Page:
“ ‘When any civilization is dust and ashes…art is all that’s left over. Images, words, music. Imaginative structures.’ ” Snowman/Jimmy in Margaret Atwood’s Oryx and Crake
Due to PBR Book Club selections and a recent KU visit from Margaret Atwood, I’ve spent most of 2015 reading post-apocalyptic novels, a genre I’d mostly avoided since Cormac McCarthy’s The Road, maybe because it’s so omnipresent in literature and film these days. I felt like I knew the tropes well enough. But I found myself really moved by both Emily St John Mandel’s Station Eleven and (most of) Margaret Atwood’s Oryx and Crake, maybe because they seem less interested in the well-worn genre details of survival in the wasteland and more focused on the idea of how one continues to find beauty and meaning in such a world.
Much of Mandel’s haunting novel follows a band of roving actors continuing to perform King Lear and a few other repertory works as they move around a world nearly decimated by a new strain of flu, Mandel and her characters aren’t given to sweeping proclamations about the transformative or healing powers of art. There's very little talk of what the tiny audiences may get out of the performances and, for some of the actors, their "mission" seems merely a way of maintaining a small remnant of their past lives. Yet the book quietly speaks to the power of art to make sense of a broken world, an idea perhaps best represented in the volumes of a comic book called Station Eleven, whose plot parallels the characters’ plight. The comics are carried by one of the characters and gradually revealed to link numerous, previously disparate, characters over the course of the novel. Ultimately, though, Mandel’s book hit me hardest not in its big-picture statements about art and humanity but in its evocation of simple moments that might unexpectedly be your last in a civilization about to crumble or one that has already dissolved. Mandel's paragraphs expertly bounce us in and out of past and present and future, sometimes allowing us to see looming disaster that’s just out of sight of her characters. What’s it like to post a silly Facebook status for the last time? What’s it like to eat what could be the last orange on the planet? (“This orangeless world.”).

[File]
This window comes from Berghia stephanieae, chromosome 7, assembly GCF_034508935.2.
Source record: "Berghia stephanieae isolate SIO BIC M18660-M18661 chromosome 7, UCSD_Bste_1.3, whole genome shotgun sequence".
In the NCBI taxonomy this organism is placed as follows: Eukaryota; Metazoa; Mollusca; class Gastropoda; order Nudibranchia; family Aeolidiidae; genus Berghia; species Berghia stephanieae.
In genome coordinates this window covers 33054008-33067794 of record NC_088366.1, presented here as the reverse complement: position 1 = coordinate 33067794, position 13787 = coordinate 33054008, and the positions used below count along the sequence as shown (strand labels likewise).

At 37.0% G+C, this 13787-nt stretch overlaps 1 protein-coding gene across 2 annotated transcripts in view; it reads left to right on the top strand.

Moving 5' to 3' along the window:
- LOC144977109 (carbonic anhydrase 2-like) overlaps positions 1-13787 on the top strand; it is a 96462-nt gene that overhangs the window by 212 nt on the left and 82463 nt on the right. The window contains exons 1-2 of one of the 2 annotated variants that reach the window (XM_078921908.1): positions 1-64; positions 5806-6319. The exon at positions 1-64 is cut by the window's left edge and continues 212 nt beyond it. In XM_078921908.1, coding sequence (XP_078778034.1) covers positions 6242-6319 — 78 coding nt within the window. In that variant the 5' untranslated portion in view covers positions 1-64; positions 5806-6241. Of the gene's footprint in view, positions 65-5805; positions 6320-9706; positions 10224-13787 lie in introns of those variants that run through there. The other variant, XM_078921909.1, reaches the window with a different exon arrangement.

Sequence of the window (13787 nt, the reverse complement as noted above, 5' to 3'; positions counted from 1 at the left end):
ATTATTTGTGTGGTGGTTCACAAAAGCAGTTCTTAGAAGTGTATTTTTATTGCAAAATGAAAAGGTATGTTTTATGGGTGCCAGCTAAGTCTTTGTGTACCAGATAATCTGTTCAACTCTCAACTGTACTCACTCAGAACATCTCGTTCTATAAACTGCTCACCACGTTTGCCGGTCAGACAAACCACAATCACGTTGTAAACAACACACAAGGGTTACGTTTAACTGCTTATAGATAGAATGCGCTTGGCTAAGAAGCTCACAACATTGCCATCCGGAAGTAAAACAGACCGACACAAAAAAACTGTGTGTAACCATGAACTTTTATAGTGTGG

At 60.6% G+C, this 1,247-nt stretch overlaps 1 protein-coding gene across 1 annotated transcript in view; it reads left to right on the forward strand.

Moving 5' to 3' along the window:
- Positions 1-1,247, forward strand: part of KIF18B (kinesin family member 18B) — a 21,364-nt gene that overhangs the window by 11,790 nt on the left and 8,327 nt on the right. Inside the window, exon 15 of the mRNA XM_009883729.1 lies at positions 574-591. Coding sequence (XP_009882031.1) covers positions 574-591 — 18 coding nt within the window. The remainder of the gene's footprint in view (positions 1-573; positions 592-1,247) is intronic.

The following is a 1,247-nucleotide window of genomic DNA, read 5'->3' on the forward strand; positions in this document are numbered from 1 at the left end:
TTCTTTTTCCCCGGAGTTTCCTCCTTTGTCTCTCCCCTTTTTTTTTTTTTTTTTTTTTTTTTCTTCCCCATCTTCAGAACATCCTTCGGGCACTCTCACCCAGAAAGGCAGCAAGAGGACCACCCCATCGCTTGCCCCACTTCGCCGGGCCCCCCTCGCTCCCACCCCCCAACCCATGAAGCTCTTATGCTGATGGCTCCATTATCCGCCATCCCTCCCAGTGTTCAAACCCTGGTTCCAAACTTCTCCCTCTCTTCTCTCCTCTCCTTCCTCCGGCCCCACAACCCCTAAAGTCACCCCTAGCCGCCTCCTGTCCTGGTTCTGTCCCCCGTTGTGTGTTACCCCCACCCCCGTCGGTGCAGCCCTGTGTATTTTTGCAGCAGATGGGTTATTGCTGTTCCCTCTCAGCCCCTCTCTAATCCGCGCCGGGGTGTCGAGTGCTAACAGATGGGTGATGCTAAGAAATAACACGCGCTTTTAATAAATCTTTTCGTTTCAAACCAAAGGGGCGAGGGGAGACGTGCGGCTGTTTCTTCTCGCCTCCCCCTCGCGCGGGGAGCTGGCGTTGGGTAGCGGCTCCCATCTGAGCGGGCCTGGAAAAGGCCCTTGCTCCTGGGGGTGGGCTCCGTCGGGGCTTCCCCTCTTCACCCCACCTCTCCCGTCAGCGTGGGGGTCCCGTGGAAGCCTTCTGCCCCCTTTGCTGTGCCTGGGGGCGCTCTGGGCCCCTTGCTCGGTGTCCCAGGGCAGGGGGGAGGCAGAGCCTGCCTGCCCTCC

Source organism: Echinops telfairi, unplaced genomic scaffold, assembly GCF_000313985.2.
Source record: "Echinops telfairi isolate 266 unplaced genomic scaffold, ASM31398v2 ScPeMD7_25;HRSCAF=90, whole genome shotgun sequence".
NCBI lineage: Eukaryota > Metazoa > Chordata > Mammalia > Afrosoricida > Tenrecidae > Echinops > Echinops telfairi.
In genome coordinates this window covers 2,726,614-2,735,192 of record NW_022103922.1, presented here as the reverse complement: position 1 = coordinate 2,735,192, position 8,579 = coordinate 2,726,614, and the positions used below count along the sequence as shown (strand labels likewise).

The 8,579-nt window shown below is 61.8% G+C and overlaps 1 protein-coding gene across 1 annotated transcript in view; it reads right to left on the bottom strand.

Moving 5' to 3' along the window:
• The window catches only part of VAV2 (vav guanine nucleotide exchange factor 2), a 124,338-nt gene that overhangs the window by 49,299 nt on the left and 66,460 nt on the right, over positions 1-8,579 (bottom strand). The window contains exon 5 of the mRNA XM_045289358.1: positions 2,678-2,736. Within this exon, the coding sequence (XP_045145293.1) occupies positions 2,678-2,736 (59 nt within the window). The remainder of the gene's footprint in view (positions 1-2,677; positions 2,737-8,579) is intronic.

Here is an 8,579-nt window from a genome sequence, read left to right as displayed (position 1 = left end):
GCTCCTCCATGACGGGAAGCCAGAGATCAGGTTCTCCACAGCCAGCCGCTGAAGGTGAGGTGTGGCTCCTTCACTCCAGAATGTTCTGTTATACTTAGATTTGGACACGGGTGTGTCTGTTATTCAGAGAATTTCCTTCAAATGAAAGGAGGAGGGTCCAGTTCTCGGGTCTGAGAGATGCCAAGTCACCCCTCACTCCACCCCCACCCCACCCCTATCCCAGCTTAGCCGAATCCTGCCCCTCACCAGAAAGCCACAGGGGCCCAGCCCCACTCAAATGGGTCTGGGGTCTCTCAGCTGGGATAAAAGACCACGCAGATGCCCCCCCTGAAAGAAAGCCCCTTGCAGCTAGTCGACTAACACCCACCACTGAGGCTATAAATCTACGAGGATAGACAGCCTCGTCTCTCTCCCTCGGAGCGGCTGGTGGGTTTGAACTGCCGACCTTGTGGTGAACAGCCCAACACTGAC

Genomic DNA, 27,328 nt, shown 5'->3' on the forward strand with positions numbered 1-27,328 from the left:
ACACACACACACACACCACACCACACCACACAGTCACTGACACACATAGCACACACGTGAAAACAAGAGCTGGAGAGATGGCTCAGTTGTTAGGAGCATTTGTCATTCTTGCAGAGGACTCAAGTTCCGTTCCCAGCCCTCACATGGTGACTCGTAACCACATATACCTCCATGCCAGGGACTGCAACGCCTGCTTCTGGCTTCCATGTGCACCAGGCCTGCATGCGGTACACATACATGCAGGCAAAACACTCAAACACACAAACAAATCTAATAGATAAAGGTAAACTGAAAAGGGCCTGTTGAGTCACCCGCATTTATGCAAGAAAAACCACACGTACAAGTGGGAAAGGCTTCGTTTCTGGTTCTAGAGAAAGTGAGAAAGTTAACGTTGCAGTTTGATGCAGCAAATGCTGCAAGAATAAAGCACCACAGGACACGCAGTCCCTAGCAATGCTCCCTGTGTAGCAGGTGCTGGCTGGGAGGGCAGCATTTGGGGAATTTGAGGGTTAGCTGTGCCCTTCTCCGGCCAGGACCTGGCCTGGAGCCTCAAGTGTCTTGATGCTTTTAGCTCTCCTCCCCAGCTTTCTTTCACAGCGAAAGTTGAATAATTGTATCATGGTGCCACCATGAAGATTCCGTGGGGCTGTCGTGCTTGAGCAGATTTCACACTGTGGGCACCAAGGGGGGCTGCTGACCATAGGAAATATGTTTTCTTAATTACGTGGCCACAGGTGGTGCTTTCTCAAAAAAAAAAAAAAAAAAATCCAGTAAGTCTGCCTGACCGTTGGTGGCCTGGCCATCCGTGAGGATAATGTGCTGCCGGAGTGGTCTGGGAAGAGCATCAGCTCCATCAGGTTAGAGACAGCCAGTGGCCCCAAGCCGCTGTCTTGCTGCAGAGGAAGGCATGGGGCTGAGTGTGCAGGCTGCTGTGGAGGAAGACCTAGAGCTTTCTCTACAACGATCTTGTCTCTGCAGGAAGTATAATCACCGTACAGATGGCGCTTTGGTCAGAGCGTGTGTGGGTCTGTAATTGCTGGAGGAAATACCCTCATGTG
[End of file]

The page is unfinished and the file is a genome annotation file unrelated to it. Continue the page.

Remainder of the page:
Oryx and Crake is probably the first Atwood novel I’ve read in close to twenty years, and I was pleased to find her still angry and often funny as hell. Still didactic too, at times, yet much of the novel sets up an interesting and complex debate about the power of art, focused around conversations between the characters Snowman (quoted above, rooted in a liberal arts background) and Crake, a devotee of science who believes the world would be better off stripped of pesky human impulses such as falling in (often unrequited) love and “making art.” Indeed, Crake, who himself oddly becomes a “God-like” figure over the course of the novel, creates a whole new society of creatures supposedly freed from the trappings of art and religion. It’s certainly clear who Atwood sides with in the bigger scheme of things, but Crake is allowed to make provocative points about his vision of a “perfect” civilization along the way: “Their sexuality is not a constant torment to them…They would have no need to invent any harmful symbolisms, such as kingdom, icons, gods, or money.” Some of Crake’s philosophy might even sound good, in theory, but Atwood suggests that the saddest and most destructive parts of life (from failed loves to large-scale atrocities) are unavoidable products of human nature and maybe even essential in that they produce the greatest art, a concept embodied in perhaps the novel’s most brilliant invention, a video game called Blood and Roses in which players can stop humanity’s worst atrocities but only by sacrificing the world’s greatest artistic achievements. Which will run out first? (“It was a wicked game,” Atwood writes).
Like Mandel in Station Eleven, Atwood ultimately allows room for hope and makes time in Oryx and Crake to focus on small human moments where the characters can still find some temporary solace in their permanently altered circumstances. Here, for instance, is Snowman gazing into the distance in the final chapter of Oryx: “On the eastern horizon, there is a grayish haze, lit now with a rosy, deadly glow. Strange how that colour still seems tender. He gazes at it with rapture, there is no other word for it. Rapture…After everything that’s happened, how can the world still be so beautiful? Because it is.”